The parameters to a command are specified as instances of MCommandParameter. The identifier for each parameter, used for matching, is taken from the elementId attribute. The name attribute is a descriptive label for the parameter.

The confusion arises as each binding parameter (an instance of MParameter) also have an elementId, but it is the name attribute that is used for matching against the command parameters. The binding parameter's elementId merely serves to identify that parameter instance within the model.

For example, consider defining a command to perform a CSS theme switch, where the theme identifier is provided as a command parameter themeId. We might configure the command (programmatically) as follows:

MCommand switchThemeCommand = MCommandsFactory.INSTANCE.createCommand();
// set the unique command id
MCommandParameter themeId = MCommandsFactory.INSTANCE.createCommandParameter();
themeId.setName("The Theme Identifier");
// make the command known

To configure a menu item to trigger a theme switch:

// somehow find the MCommand definition
MCommand switchThemeCommand = helper.findCommand("command.switchTheme");
MMenu themeMenu = ...;
for(ITheme theme : engine.getThemes()) {
   MHandledMenuItem menuItem = MMenuFactory.INSTANCE.createHandledMenuItem();
   MParameter parameter = MCommandsFactory.INSTANCE.createParameter();
   // set the identifier for the corresponding command parameter

Why does org.eclipse.core.commands.Command's isEnabled() and getHandler() not work?

Command's isEnabled() and getHandler() and are specific to Eclipse 3.x based API and are not supported in Eclipse 4. Hence they will always return false or null in Eclipse 4 applications. Applications should use the EHandlerService to query against a command.


How do I enable Drag N Drop (DND) of parts?

The DND addon is found in the org.eclipse.e4.ui.workbench.addons.swt plugin. However it requires the compatibility layer and is not available for native E4AP applications.

Why are my CSS theming not taking effect?

Assuming that you are using the CSS theming through the 'org.eclipse.e4.ui.css.swt.theme extension point:

  • Ensure the org.eclipse.e4.ui.css.swt.theme bundle is included with its prereqs
  • Verify that a plugin.xml defines one or more themes on the org.eclipse.e4.ui.css.swt.theme extension point
  • Verify that your product specifies a "cssTheme" property, or is passed "-cssTheme" on the command-line, with a valid theme-id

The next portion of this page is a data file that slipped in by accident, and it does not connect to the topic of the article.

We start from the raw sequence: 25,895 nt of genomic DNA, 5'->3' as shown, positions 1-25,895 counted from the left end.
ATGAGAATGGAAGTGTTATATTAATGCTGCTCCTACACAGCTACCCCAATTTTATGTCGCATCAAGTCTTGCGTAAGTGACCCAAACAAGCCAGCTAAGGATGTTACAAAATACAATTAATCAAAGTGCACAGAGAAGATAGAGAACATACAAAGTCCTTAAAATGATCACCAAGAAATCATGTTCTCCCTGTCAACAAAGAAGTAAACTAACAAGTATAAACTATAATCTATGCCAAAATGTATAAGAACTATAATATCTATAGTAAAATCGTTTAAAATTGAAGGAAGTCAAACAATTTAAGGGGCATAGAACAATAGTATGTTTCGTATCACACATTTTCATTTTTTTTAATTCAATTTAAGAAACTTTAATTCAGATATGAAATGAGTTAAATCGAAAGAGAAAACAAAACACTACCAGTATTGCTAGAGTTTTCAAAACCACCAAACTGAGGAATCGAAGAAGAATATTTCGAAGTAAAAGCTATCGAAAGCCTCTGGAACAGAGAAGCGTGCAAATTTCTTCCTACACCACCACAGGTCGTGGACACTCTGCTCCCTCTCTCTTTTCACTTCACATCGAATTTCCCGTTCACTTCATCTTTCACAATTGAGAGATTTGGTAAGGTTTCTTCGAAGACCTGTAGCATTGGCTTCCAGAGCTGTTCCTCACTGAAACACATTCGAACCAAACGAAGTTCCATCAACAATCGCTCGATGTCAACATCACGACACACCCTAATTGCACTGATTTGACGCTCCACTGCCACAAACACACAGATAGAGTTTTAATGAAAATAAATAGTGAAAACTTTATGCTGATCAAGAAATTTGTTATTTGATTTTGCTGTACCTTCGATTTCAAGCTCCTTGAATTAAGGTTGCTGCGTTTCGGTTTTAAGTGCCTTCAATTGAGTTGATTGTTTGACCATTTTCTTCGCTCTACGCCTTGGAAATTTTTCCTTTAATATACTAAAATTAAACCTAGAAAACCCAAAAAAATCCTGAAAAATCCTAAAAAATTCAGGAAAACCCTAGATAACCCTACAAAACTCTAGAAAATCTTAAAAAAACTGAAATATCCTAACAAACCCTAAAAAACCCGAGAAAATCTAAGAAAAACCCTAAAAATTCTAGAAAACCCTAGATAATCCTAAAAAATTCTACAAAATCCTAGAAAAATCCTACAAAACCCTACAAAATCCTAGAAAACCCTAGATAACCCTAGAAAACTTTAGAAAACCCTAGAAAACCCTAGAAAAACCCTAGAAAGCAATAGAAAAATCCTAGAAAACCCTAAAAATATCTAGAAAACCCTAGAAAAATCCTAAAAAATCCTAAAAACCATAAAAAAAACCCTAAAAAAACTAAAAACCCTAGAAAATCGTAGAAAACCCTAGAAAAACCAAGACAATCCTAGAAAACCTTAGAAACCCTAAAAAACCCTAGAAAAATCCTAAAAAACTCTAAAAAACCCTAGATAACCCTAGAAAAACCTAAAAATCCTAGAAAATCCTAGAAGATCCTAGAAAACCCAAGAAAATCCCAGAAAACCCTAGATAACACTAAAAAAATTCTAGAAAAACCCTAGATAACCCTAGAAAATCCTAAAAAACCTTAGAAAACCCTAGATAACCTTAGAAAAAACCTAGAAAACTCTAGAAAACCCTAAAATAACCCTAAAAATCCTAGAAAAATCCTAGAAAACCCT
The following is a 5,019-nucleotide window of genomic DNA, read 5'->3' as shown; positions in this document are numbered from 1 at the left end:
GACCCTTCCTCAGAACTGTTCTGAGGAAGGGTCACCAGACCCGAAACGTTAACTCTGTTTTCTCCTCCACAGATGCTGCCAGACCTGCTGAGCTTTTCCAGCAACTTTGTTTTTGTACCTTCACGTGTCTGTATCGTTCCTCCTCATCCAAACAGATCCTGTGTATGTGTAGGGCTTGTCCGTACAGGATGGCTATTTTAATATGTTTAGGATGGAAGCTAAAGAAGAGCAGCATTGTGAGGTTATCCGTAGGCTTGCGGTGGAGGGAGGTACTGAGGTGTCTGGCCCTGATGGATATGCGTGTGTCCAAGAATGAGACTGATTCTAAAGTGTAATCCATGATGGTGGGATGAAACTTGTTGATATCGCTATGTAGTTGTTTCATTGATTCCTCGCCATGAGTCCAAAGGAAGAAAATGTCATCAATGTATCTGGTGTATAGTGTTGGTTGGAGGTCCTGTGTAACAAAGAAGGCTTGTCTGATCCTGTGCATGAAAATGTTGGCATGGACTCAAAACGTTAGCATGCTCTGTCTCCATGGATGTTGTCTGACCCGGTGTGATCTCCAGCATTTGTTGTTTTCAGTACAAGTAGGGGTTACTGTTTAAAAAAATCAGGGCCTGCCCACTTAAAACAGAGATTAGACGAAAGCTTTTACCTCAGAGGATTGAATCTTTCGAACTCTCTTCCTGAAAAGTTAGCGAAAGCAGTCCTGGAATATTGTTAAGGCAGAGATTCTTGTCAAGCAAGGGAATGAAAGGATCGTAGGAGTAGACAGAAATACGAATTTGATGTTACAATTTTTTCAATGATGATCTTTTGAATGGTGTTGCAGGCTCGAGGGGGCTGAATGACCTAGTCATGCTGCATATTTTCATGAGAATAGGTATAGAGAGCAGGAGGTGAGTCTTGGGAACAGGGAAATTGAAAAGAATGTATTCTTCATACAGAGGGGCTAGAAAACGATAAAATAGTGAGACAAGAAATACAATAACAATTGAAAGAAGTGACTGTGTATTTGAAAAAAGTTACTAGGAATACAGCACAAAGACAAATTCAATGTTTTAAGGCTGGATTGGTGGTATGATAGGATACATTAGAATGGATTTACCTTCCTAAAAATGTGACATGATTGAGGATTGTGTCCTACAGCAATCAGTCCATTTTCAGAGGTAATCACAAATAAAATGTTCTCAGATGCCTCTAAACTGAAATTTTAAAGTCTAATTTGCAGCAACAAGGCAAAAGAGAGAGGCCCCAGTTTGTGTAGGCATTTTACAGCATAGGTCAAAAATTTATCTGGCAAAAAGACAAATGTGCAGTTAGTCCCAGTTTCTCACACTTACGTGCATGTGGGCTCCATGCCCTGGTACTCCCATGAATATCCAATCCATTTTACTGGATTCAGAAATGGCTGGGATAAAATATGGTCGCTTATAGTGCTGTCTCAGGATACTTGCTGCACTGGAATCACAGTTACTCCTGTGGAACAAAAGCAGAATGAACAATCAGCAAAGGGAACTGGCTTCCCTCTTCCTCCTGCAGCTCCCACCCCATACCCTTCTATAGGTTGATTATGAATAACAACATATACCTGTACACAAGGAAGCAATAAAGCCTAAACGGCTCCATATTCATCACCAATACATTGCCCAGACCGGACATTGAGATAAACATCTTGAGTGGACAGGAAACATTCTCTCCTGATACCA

• Verify that your product specifies the applicationCSSResources property, a URI prefix to the location containing your CSS resources
    • A common symptom: your switch-theme handler cannot be injected as IThemeEngine could not be resolved
  • Verify that your CSS files have no errors: add a breakpoint to org.eclipse.e4.ui.css.core.exceptions.UnsupportedClassCSSPropertyException, org.eclipse.e4.ui.css.core.exceptions.DOMExceptionImpl, and org.w3c.css.sac.CSSException

Why is my part's selection never set as the active selection?

You must ensure that your part implements a method annotated with @Focus, and this method must set the SWT focus to one of your created widgets. Setting the focus to that widget is an essential part for triggering the change of the active selection.

We generally recommend that your part create a container composite in your constructor or @PostConstruct, and this container is the perfect widget to use for your @Focus as Composite.setFocus() traverses its children to restore focus to its child widget that last had focus. You should not use the parent composite provided to your part's constructor/@PostConstruct, though as this composite is (1) not under your control, and (2) may contain other UI elements that should not receive the focus.

Customizing and Controlling the Platform

How do I provide my own prompt-to-save when closing a part?

Put your own custom org.eclipse.e4.ui.workbench.modeling.ISaveHandler implementation somewhere in the part's context hierarchy. Note that this handler is only called if the part is already marked as dirty.

Back to the top